Hsieh became emotional when Ma questioned the integrity of Hsieh's aides involved in various corruption charges, while querying Hsieh's role.
Ma, while pledging to put his and his wife's stocks into a trust and vowing to prevent his family members from serving as government officials if elected, condemned Hsieh over Kaohsiung City Government officials' alleged involvement in corruption cases under his administration.
"Shouldn't you be responsible for government officials' corruption cases as a former premier and Kaohsiung mayor? Should people tolerate such a government for four more years?" Ma said.
In response, Hsieh, noting Ma's graft charges over his mayoral allowance case during his stint as Taipei mayor, criticized Ma for double standards.
Hsieh also dismissed Ma's claim that none of his aides were indicted for corruption and berated Ma for requesting that the prosecutor handling his corruption case be removed.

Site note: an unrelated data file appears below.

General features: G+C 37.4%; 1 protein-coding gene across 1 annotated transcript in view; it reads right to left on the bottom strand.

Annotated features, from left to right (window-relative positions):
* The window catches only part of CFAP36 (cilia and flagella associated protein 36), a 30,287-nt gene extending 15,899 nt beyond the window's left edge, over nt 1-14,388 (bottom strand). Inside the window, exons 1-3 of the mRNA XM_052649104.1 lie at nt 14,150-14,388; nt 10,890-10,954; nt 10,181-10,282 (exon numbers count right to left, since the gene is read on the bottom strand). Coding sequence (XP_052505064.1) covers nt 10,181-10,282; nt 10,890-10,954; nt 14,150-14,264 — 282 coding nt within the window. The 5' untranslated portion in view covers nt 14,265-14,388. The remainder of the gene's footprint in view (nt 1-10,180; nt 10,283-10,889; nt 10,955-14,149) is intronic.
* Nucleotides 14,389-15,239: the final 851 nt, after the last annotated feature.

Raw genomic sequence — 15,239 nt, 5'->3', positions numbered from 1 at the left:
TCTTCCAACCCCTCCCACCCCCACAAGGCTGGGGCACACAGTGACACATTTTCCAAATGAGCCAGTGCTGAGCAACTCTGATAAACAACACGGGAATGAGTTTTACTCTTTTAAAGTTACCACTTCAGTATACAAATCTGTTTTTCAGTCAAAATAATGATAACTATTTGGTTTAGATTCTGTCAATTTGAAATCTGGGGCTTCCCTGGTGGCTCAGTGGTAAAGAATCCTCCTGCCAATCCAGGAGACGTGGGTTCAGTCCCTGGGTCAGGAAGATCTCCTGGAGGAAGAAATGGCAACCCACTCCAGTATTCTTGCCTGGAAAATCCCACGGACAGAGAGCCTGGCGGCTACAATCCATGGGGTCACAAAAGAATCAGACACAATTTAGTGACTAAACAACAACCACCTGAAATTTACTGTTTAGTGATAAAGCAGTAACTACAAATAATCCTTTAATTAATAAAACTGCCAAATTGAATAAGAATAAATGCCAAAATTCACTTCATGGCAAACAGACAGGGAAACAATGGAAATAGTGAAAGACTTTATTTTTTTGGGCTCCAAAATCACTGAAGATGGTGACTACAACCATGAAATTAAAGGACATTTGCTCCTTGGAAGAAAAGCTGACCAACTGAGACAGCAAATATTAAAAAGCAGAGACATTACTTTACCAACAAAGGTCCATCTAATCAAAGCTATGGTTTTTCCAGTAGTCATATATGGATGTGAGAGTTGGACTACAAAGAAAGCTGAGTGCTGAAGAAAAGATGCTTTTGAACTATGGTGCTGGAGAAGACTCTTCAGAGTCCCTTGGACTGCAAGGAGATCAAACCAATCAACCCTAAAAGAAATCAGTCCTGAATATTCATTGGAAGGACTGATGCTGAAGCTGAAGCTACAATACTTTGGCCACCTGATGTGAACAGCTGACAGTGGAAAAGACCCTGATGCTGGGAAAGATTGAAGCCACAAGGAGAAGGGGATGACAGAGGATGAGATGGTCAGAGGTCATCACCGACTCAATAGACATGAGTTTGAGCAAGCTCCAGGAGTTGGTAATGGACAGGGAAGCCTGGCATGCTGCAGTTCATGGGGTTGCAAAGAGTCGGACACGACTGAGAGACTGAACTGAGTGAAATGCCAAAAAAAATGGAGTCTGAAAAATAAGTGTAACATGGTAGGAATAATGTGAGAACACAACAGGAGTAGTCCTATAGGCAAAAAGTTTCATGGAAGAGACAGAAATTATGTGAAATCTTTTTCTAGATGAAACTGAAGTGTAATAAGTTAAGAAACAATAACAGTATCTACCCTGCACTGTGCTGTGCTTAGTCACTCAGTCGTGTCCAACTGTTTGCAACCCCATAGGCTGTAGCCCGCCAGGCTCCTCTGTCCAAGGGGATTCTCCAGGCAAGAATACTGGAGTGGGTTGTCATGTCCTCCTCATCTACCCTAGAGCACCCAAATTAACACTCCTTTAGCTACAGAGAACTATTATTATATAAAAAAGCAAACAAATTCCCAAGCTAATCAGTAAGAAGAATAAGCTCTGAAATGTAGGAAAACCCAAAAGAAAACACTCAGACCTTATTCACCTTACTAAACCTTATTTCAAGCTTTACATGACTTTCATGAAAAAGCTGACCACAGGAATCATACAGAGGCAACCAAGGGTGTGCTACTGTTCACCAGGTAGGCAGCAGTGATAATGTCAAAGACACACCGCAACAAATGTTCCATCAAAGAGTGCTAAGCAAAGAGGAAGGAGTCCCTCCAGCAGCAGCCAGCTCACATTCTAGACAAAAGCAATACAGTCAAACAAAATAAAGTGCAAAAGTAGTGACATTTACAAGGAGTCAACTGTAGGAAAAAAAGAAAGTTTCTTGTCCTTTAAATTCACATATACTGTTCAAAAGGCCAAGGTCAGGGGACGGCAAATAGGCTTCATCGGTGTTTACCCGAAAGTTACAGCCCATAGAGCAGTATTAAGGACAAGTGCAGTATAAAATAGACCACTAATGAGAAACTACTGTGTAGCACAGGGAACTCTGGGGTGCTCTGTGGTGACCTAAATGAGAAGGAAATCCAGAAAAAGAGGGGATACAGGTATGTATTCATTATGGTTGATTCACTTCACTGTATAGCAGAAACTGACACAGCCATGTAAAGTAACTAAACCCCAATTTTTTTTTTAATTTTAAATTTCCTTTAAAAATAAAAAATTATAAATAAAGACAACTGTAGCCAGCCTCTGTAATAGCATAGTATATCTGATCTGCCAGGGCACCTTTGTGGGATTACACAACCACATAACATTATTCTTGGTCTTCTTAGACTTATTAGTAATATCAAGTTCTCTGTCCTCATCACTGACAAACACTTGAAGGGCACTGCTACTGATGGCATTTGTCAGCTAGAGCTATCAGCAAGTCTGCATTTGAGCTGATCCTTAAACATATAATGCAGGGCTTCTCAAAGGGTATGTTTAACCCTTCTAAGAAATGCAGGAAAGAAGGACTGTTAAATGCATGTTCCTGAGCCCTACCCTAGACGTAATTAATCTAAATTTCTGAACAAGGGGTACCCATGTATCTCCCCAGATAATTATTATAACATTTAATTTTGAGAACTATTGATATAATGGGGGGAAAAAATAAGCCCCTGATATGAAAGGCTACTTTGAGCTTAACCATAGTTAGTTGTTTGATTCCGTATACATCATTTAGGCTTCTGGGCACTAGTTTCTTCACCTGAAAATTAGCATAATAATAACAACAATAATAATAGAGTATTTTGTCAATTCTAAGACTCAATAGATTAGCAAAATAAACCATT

In response, Ma insisted that he was found not guilty in two trials, urging Hsieh to take responsibility for the corruption cases in Kaohsiung.
On foreign affairs, Hsieh said one way to resolve problems was to develop closer relations with non-governmental organizations.
Using money for diplomatic purposes was not "dollar diplomacy," Hsieh said, because the US once provided Taiwan with financial assistance. Taiwan in turn must help others now it is better off, he said.
Vowing to maintain peace across Taiwan Strait and not to address the issue of unification with China if elected, Ma said he would demand that China stop marginalizing Taiwan on the international stage and call for a ceasefire with Beijing on the diplomatic battlefield.
In response to Ma's proposal of a "diplomatic truce" with China, Hsieh said nobody would oppose the idea, but the question was what price the country would have to pay.
"Foreign affairs must transcend party lines. Political parties must cooperate and the people must unite or it will give Beijing an opportunity to take advantage of us," he said.
"We will not have many bargaining chips on the negotiation table if political parties see their rival's failure as their achievement," he said.
In order to have a better visual effect for the audience, organizers prepared a platform for Hsieh to stand on so he could appear to be the same height as Ma. Hsieh is 165cm tall and Ma is 178cm.